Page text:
I own a Synology DS413j NAS (home fileserver, four disks); this is mostly a rather nice box, albeit with some quirks. Some quirks might drive me away from buying a replacement box from this manufacturer; I am perplexed that to fix two-factor authentication sign-on, using a locally generated TOTP code, I had to clear cookies for Google. This is a home box and there should be no third-party tracking cookies for how I access devices within my own household.
Some changes in local anchors and identity. PGP I am now completely cut over to using my PGP key generated in 2013, as a 4096-bit RSA key, to replace the previous 1024-bit DSA keys from long ago. The new key, 0x4D1E900E14C1CC04, is in the strong-set: I took care to ensure that was the case before cutting over to it. It has been signed by both my older keys, with a Signature Policy URL which ends /self and the text retrieved therefrom asserts that it's an “it's me” binding.
Four small things, none on their own worthy of a blog post; the first three are debugging notes from the past week or so and the last is … stunned admiration for PR skill. First up: FreeBSD Jails and nullfs and ZFS ZFS is very handy in FreeBSD 10, where you can now boot from ZFS. Note though that zfs maintains its own internal mapping of where names should be mounted, used via zfs mount -a in /etc/rc.
Last night (or very early this morning), the XMPP service for spodhuis.org (this grumpy troll's primary domain) received an upgrade. TLS trust verification for outbound connections can now be performed via DANE lookups. DANE is a mechanism, using DNS, DNSSEC and a TLSA record type, to provide verifiable information in DNS about the trust anchors for reaching a particular service, such that verifying the certificate or public key identifying the remote end of a TLS connection need only rely upon the data in the DNS.
Had an interesting spot of debugging today, which highlighted a few issues. One of them is my “Oh, I knew about that feature, interesting to see how it interacts here.”, which might cause some programmers to chuckle darkly. One server component which my employer maintains talks to a third-party API for an ancillary service; this is over HTTPS with secret API keys. All certificates and hostnames are validated, etc. Recently, the connectivity broke.
DMARC is in the email tech news once more, following Yahoo's decision to publish a DMARC policy on some of their domains, telling recipient systems to reject mails which do not have valid origin information. I've previous written here about DMARC in the context of its privacy implications, covering mailing-list disclosures and then revisiting, for bug interactions making matters worse. In addition, my name has come up in various circles because of a patch to Mailman which I contributed to.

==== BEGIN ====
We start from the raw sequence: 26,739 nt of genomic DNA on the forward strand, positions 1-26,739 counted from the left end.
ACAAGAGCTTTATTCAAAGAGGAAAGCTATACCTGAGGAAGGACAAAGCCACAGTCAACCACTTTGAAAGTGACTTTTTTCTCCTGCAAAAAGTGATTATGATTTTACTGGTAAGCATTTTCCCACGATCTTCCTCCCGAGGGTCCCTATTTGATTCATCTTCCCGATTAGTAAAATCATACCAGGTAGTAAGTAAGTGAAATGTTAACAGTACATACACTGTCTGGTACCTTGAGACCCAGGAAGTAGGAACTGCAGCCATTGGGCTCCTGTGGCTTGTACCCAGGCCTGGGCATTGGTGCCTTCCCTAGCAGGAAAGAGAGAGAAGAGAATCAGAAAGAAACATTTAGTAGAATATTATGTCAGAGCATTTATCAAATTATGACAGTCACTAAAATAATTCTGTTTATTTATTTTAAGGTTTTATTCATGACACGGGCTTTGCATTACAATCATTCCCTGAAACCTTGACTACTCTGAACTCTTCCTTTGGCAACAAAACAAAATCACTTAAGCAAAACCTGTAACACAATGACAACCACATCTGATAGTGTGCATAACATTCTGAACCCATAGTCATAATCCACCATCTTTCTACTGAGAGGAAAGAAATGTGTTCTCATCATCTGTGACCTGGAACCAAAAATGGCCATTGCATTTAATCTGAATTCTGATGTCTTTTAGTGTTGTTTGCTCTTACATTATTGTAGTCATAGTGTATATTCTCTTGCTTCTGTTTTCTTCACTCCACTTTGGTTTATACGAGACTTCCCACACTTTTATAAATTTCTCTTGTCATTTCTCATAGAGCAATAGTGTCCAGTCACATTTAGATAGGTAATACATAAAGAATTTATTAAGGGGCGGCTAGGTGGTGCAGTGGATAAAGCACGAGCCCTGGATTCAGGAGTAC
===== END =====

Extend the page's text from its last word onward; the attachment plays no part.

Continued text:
Containers are a decent technology, whether they're FreeBSD's Jails, Solaris Zones or Linux's version. Linux comes with the LXC tools which can be quite useful to managing the containers. If you're happy to use NAT in front of each container, or a proxy (such as SSH configuration using ProxyCommand to ssh to the containing host) or a web-proxy in front of services, the defaults are decent enough; to be able to directly connect to container service, you want the containers to be on a network which is reachable from outside that machine.
Effective immediately, I will no longer be issuing CACert assurances. My disillusionment has just boiled over, to a level where I do not want to expend any more energy supporting a project where politics has won out over practical security. While it's a shame that politics elsewhere have kept the CACert root certificate out of browser default trust anchors, CACert remained useful enough as a “private CA which other technical people can probably verify more readily than a certificate from my own CA”.
I've had a few people ask me about Bitcoin recently. Rather than repeat myself more than I already have, I'm going to collect together some insightful links and copy/paste liberally from a public Facebook post's comments, where I wrote on the topic when asked. My thanks to Marc Whitmore for prompting the initial discussion, hosting my diatribe in his comments with nary a cross word, and generally being a true gentleman.